This month’s guest was Neil Herbst from Alley Kat brewing here in Edmonton. Neil brought three of his excellent beers with him; Ein Prosit!, Red Dragon Double IPA, and a very special Fresh Hop Full Moon pale ale. Neil gave us a bit of information and background on each beer, spoke about his brewery and passion for beer, and answered questions from the crowd. Did you know that Alley Kat is wildly popular in Seoul, South Korea? Me neither.
I had a chance to try the Ein Prosit! and the Fresh Hop Full Moon but by the time I was ready to go up and get a pint of the Red Dragon Double IPA it was sold out. I guess that must mean that the IPA was good, should have bought the IPA first. Oh well. I’ll have to pick up a bottle of the Red Dragon to try later. It’s part of Alley Kat’s new big bottle series. The big bottle beers are limited edition runs of 650ml bottles, I guess I’d better not wait too long or I’ll be out of luck.
The Ein Prosit! is an Oktoberfest lager. It’s made with six, yes six different types of malt, four of them being caramel malts so unsurprisingly it was very malty and caramelly. If you are a hop head you probably won’t like this beer as it had only a very light hoppy finish but it is an Oktoberfest lager and apparently they are all about the malt. If you want a hoppy beer look elsewhere, like maybe at the Fresh Hop Full Moon. This was a delicious beer, like a big glass of bread! I would definitely drink this one again. However, this is one of Alley Kat’s seasonal brews and it is only available until the end of fall. If you or I are looking at drinking this again, we’d better hurry.
The Fresh Hop Full Moon is a very special pale ale that Alley Kat is brewing in limited supply. Alley Kat has been brewing Full Moon for a long time so in one sense it’s not that special. What makes this one so unique is that Alley Kat used fresh hops. Normally brewers use dried hops but these hops went from the vine to the brew pot within hours (days?). I’ve never tried the regular Full Moon so I can’t say that the fresh hops made any difference. Some people swear that they do, Neil Herbst says he is skeptical. I guess I need to do a comparison of the two. I only had a small sample of the Fresh Hop Full Moon but it was a really nice looking beer, almost red. The sample was too small to talk about the head or any of that. I couldn’t place the smell, very distinct and unique but I don’t know what it was. Kind of a green smell I’d say. The taste was fantastic, very hoppy. I would drink this again in a second but I’ll have to be quick, it’s very limited!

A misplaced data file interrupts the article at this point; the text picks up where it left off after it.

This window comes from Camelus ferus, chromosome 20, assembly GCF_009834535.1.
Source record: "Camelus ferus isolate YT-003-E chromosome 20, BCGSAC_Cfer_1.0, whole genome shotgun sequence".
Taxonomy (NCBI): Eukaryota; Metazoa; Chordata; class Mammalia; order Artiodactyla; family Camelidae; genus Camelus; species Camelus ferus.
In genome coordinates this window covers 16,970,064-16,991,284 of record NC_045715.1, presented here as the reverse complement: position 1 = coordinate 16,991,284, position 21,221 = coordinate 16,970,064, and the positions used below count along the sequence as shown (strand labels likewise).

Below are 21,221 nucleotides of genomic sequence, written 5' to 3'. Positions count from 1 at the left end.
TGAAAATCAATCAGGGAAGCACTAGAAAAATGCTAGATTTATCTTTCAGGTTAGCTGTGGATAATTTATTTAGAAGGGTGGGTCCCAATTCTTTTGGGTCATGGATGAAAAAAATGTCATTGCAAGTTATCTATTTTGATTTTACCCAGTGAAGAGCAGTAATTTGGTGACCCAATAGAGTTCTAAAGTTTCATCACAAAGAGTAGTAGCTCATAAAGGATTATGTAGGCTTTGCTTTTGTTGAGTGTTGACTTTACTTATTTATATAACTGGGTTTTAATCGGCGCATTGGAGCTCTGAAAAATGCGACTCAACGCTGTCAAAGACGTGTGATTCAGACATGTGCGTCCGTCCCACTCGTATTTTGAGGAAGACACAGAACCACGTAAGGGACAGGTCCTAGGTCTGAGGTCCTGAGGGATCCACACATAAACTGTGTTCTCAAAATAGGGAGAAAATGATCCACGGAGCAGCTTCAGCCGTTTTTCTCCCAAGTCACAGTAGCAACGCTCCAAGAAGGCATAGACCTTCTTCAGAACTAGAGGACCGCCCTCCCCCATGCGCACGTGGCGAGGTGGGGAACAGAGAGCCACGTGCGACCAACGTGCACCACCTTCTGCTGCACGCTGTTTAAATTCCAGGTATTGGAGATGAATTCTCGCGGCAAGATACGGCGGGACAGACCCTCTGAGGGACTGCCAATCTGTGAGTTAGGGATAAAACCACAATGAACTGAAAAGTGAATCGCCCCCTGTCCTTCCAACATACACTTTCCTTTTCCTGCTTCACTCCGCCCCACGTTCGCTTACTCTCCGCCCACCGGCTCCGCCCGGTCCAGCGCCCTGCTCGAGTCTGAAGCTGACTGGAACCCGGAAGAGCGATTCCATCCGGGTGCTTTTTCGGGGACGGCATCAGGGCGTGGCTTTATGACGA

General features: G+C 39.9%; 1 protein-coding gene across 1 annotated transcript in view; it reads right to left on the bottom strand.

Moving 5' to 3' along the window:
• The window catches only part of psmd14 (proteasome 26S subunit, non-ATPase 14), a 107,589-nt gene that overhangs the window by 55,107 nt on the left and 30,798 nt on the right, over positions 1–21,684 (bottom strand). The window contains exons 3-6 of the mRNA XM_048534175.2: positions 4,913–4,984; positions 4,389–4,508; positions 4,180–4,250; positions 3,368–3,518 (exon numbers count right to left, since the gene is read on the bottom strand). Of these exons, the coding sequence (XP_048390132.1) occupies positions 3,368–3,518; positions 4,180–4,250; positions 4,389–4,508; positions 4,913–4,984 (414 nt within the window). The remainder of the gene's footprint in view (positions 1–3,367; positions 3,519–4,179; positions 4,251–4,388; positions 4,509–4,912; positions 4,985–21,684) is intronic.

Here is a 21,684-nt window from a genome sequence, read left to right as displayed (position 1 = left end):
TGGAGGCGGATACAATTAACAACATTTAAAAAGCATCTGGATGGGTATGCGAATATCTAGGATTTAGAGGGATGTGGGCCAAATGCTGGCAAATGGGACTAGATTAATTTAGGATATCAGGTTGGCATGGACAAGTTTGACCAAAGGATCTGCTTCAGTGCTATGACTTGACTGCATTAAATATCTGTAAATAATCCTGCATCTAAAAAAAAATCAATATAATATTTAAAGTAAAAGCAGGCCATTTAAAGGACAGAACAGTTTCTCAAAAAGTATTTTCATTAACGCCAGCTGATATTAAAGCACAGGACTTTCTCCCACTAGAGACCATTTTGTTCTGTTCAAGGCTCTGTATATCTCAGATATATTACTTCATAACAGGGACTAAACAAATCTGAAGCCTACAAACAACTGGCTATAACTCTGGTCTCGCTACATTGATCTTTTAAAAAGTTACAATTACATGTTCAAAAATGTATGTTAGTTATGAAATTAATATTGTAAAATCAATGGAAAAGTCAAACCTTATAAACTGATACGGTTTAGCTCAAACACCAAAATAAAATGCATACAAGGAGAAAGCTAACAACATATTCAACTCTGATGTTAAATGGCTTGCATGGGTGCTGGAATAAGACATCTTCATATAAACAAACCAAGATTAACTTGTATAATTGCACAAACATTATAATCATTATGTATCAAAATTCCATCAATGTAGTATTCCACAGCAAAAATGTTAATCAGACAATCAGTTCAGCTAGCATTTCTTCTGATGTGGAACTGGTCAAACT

I had seen Steamwhistle Pilsner around for a while but I was hesitant to try it, thinking that it was probably just another macro produced light beer. However recently I was in a Liquor Barn or Liquor Mart or Liquor-rama or something like that and saw singles of Steamwhistle Pilsner in a can for $1.99 so I thought, why not.The can sat in my fridge for a week or so but I finally got around to trying it this weekend.
Serving Type: 500ml can
It poured a golden yellow with a thick head which dissipated after three or four minutes. Left a thin foam on top with small bubbles rising the entire time I drank it. No surprise there.
OK, I know the photo is terrible, I took it on my Blackberry. If someone wants to buy me an iPhone or Android or whatever with a better camera, feel free. Also, the halloween cat glass is the best glassware I have for beer. Once again, if anyone wants to buy me the proper glassware for my beer I will gladly accept!
I smelled malt and fruit, apricot maybe. It also had the expected slightly sour hops smell I associate with a pilsner.
Surprisingly toasty malt. Pleasantly bitter. From the nose I expected it to be sweeter and fruitier however it was not overly sweet and none of the fruit came through. I found it to have a nice balance of malt and hops. I felt some fizzy carbonation at the back of my mouth but not too much. I drank this while sitting outside in the sun and as it warmed up I enjoyed it more and more, which is a good sign for a beer. If your beer has to be drank ice cold maybe there is something bad hiding in there. It’s possible that due to being in the sun the beer may have been struck by the sun a bit as I picked up a bit of skunkiness in the aroma right at the end. Overall a pleasant beer. I am not too familiar with pilsners but this was good.
I wouldn’t go out of my way to get it but I’d have no problem drinking it again, especially if you bought it for me! My niece lives near Toronto and tells me that she prefers Mill Street Organic Lager over Steamwhistle Pilsner, sort of an apples and oranges comparison but I guess I’ll have to give the Mill Street a try!
Sorachi Ace is described as a farmhouse ale or saison by its makers, The Brooklyn Brewery. It features and is named for the rare Japanese Sorachi Ace hop. Pour this cloudy gold beer slowly, as it’s rather sudsy. I enjoyed both the hop and the lemon flavor right away. I tasted wheat and a bit of spice through the middle before it finished dry and sweet. Overall a very light, bright beer with a nice range of flavour.
Beyond the uniqueness brought by the sorachi ace hop, I enjoyed the little reminders of two of my other favorite types of beer: Czech pilsners and Belgian ales.
But would I drink it again? Absolutely. In fact, I already have.